‘Uganda? That’s in Africa, isn’t it?’ How Elizabeth McHale battled family discontent to seek adventure in The Pearl of Africa

It was a cold, wet day in November when I put my key in the lock of my front door and thought, ‘There must be more to life than this. What opportunities are just around the corner?’ I put my bags down, took off my coat, poured a glass of wine and I logged on to my laptop. And, to be honest, I didn’t even know what I was looking for?

A new challenge, excitement in my life. As I perused the job section on TES.com, one job jumped out at me, SEND teacher in Uganda. Did I know anything about Uganda? No, except that it is in Africa, something I would have to clarify more than once before my eventual departure. An email was sent to the HR manager requesting an application form. The rest, as they say, is history.

When I told family and friends I had accepted a teaching post in Uganda one name kept popping up, Idi Amin. Plus, phrases like ‘war and conflict’, ‘third world country’, ‘disease, drought and famine’. At my cousin’s christening, my uncle, now 70+ years old, gave me a firm talking to.

“Africa is no place for a woman by herself, it’s dangerous and Amin has left it in economic chaos.” The one statement that still makes me smile is, “What are you parents thinking of, letting you go to Africa!” My family and friends have never visited any part of the African continent and neither had I. What has astounded me is how huge the African continent is.

Uganda, The Pearl of Africa, a truly fitting name, has been kind to me. From the moment I arrived, the people have been sincere, generous and welcoming. Ugandans are fun to be around, always laughing and smiling. It is not surprising that Uganda was named in the top five destinations to visit in 2017.

My school is in the capital city, Kampala. Kampala is a wondrous fusion of smells, sights and sounds.  Drivers hooting, boda bodas (motorbike taxis) weaving in and out of traffic, people crossing roads, merchants selling their wares and food being cooked on the side of the roads.

Like any other place in the world, human nature being what it is, there are safety measures that you must take. Use your common sense. Don’t drink too much unless you have a lift home, take boda bodas from a registered stage (a bit like a bus stop), keep jewellery simple, only take out enough money that you may need.

In Kampala there are international restaurants, bars and clubs. One night I can eat Italian, the next Ethiopian and the following Indian. No famine here or economic chaos. You can dine at local or Muzungu restaurants, I have eaten at both.

My advice is to try the local restaurants, get out of your comfort zone. Be prepared for plenty of carbohydrates in the local dishes. Heaps of matoke, Irish potatoes and greens. If you crave junk food, you can always go to KFC or Pizza Hut!

I am teaching in an international school. It’s run by the owner, referred to as the director, a principal and several deputies. The school is a business. It is a for profit school. There is investment in the education of the students, but sometimes, not always, making money does come first.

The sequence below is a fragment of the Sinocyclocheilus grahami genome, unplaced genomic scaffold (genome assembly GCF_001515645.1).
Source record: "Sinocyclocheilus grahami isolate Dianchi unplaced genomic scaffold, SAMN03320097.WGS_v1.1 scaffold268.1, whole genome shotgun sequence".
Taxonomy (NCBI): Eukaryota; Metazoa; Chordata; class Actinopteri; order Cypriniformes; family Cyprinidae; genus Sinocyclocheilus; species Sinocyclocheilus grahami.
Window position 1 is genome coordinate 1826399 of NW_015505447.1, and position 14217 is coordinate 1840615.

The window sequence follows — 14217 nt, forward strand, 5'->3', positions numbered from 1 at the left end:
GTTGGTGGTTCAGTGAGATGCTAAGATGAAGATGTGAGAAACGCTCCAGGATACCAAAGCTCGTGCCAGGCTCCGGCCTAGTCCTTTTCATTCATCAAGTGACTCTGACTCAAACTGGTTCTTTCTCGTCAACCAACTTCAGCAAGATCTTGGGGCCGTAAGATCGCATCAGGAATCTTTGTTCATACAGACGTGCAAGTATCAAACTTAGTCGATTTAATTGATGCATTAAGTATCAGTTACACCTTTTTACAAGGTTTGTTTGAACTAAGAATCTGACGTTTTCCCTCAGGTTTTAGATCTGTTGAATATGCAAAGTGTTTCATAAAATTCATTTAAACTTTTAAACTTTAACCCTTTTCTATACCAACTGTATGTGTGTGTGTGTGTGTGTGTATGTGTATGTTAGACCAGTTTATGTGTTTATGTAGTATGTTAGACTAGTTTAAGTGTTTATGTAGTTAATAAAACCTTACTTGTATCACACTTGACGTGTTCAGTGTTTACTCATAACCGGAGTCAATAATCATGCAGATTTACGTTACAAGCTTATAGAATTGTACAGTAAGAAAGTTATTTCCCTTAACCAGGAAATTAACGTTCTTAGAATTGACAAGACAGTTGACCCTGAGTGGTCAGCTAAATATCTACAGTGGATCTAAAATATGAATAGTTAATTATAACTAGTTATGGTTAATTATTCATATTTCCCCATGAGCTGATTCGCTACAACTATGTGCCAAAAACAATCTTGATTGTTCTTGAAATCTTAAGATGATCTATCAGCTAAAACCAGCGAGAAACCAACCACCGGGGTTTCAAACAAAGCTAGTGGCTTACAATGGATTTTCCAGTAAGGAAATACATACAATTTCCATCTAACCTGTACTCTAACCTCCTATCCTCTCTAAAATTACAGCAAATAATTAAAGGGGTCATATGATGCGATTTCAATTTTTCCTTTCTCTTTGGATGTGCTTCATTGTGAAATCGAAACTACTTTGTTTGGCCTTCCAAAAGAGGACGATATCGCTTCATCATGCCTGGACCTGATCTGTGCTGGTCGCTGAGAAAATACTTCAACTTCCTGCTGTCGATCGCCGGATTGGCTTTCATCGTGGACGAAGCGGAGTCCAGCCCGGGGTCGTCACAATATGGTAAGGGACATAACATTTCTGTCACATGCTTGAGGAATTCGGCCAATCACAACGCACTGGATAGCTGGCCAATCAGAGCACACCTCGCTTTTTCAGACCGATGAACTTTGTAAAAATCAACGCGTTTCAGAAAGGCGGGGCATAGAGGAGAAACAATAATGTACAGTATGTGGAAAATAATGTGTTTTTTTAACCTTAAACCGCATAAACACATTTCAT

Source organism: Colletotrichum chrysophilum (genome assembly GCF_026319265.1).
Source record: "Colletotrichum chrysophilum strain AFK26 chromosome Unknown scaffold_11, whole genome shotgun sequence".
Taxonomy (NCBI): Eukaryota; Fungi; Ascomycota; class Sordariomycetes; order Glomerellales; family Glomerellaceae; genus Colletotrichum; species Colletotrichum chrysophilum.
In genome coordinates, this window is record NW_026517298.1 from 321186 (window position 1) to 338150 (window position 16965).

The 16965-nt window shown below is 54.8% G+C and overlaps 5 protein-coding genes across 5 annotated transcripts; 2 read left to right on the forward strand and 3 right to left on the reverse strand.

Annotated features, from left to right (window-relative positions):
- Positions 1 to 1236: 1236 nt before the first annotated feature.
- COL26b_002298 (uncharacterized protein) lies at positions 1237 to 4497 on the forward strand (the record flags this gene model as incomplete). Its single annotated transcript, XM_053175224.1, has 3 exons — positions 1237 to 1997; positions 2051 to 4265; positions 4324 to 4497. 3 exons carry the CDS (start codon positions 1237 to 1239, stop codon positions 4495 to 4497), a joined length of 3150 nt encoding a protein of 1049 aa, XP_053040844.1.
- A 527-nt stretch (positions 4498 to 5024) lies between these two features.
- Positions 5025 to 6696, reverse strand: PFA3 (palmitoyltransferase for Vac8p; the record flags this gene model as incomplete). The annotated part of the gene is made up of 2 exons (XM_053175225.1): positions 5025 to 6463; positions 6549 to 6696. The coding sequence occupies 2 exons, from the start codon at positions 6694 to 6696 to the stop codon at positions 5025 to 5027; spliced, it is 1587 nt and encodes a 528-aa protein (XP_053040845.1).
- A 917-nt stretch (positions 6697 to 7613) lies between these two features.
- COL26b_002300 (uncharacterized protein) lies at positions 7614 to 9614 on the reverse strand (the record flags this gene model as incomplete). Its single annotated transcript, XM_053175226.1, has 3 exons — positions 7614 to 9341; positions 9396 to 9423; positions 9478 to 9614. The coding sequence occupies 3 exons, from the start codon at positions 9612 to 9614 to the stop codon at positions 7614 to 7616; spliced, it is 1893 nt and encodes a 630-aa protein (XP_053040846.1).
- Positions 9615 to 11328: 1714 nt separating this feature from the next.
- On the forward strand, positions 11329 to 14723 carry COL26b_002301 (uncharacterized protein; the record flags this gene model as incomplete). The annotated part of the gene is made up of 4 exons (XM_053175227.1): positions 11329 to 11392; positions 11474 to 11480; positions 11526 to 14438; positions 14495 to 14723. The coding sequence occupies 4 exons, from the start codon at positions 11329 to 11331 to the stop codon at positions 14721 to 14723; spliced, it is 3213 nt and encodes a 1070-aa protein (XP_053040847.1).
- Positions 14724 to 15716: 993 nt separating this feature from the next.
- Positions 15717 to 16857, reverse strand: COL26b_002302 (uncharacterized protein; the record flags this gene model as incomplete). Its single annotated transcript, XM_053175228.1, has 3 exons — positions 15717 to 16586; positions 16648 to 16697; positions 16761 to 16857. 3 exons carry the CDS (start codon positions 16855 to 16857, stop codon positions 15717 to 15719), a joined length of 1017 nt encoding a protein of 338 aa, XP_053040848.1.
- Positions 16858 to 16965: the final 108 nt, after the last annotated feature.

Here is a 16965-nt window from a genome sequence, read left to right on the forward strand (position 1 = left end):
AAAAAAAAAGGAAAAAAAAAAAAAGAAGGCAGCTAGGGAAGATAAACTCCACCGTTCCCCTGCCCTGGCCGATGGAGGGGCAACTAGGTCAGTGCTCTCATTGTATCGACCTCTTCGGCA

The awareness of SEND in Uganda is only now coming to the forefront. Great strides are being made but there is a still some way to go. You need to bear in mind that Uganda is a few years behind in their awareness of SEND and struggling learners.

SEND and differentiation have made their way into everyday vocabulary within my school. Teachers are aware of autism and dyslexia for example, plus what differentiation means. Attitudes are changing as understanding about the needs of struggling learners increases. The teachers that I’ve interacted with have asked questions about ‘my children’ and how best to support them in class.

Within the classroom there is room to experiment with teaching methods, and this is supported. The assessments still need completing but how you interact with the students and teach them is up to you. Creativity is the new ‘buzz’ word in my department.

I am known as the woman who collects trash. You see my department does has a budget, but it is limited. Creating resources from trash helps with the originality found in my department.

As it is a fee-paying school, home to 60+ nationalities, students can be just as fussy as their parents. Many students have drivers, employed by their parents, who bring home cooked lunches to school at midday. My reaction when I heard of this spoke volumes. But it is considered to be the norm to bring meals from home, so they’re still hot.

Be ready for parents to question everything. Why is the homework schedule so light? What is the point of a classrooms without walls? Emails and phones calls. Boundaries need to be made but, once they are there, support from home is tremendous.

Parents just want to be kept informed, know about the progression of their child and how best they can be supported at home. Take full advantage of this as students will cooperate more once they know you speak to their parents.

However, some students are left at home with a maid or house help. This is due work commitments. Business meetings in the Middle East, Europe and America can take parents away from Uganda for weeks at a time. This is considered the norm and takes time to get used to. 

Take time to get to know your students, their likes and dislikes. Listen to them, find out about their way of life, the culture found ‘up country’ where their jjaja (grandmother) lives. If they are in trouble, you will be their first port of call. Teach them about life outside of Uganda. They enjoy hearing stories from your home. And, on a side note, be prepared for some of them to have visited more countries than you!

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